This is where things get tricky and a little more technical. There are two primary tools that experts and economists use to measure inflation in an economy, though they say nothing at all about inflation causes. These two tools are known as the Consumer Price Index (or, CPI) and the Gross Domestic Product Deflator (or, GDP Deflator). Let’s take a look at each one to get a better idea of how economists and other financial experts conceive of inflation in mathematical terms.
What Is the Consumer Price Index (CPI)?
The Consumer Price Index (CPI) is the measurement economists and the U.S. government use to understand the change in prices over time that consumers pay for a generalized “basket” of goods.
The CPI is most often used to measure the level of inflation within an economy. More specifically, it measures the rise in prices for consumer goods—that is, the products that US consumers buy. This is slightly different than the Gross Domestic Product Deflator, which we’ll cover in the next section.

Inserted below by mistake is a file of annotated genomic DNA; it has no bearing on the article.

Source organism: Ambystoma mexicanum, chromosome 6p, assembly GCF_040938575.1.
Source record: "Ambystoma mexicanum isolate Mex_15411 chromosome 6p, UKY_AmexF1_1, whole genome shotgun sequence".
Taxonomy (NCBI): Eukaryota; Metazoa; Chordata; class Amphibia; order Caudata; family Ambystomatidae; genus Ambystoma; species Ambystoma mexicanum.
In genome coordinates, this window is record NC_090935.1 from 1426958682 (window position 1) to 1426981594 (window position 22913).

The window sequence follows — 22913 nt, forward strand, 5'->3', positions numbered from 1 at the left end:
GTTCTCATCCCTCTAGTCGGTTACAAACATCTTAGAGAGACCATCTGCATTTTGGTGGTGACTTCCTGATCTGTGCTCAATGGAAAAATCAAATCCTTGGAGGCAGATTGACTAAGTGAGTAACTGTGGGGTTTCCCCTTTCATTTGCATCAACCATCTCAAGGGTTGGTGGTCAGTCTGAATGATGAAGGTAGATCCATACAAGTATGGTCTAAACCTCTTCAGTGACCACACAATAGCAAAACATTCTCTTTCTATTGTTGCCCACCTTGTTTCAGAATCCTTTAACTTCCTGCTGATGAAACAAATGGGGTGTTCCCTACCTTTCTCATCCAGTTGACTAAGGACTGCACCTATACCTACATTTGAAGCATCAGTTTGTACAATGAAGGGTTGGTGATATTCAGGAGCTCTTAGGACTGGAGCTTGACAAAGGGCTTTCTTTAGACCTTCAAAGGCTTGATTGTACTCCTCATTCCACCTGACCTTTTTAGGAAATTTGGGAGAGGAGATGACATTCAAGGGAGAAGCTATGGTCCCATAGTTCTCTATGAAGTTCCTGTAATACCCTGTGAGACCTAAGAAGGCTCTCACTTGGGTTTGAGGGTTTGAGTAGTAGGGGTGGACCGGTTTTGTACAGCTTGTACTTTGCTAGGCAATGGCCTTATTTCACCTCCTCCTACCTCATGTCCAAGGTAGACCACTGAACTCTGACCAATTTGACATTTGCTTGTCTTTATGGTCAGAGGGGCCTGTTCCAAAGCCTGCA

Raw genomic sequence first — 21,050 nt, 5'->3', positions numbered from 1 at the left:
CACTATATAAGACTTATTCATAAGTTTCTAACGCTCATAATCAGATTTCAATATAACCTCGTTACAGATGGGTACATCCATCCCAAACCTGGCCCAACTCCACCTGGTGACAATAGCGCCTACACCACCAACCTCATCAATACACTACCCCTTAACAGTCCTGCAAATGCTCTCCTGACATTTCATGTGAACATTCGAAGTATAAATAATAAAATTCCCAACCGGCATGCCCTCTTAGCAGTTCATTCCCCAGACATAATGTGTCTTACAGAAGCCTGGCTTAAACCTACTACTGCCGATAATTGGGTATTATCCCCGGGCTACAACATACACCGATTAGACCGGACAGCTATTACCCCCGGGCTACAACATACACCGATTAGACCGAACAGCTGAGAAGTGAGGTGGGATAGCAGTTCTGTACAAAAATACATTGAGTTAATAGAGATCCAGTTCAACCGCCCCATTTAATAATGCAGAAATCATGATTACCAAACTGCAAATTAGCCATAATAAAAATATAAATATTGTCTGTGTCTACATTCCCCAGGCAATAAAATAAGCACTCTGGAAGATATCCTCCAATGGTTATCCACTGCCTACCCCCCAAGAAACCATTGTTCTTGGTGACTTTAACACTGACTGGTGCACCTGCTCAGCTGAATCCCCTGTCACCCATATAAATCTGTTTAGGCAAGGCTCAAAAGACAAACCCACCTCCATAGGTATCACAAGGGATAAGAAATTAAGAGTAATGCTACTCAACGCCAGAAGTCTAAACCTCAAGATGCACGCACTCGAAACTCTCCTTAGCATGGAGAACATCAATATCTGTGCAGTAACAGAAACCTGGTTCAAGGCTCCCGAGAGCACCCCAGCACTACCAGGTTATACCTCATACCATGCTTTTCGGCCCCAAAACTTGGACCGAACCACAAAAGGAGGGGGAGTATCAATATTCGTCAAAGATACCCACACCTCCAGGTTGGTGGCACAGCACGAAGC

What Is the Gross Domestic Product Deflator (GDP Deflator)?
The Gross Domestic Product (GDP) Deflator is yet another way of measuring the level of inflation in a given economy. Unlike the CPI, which is a measure of sustained price increases for all goods purchased by US consumers (including goods produced in foreign markets), the GDP Deflator only considers the rise in prices of domestic goods and services—that is, products and services produced in the United States and purchased by US consumers.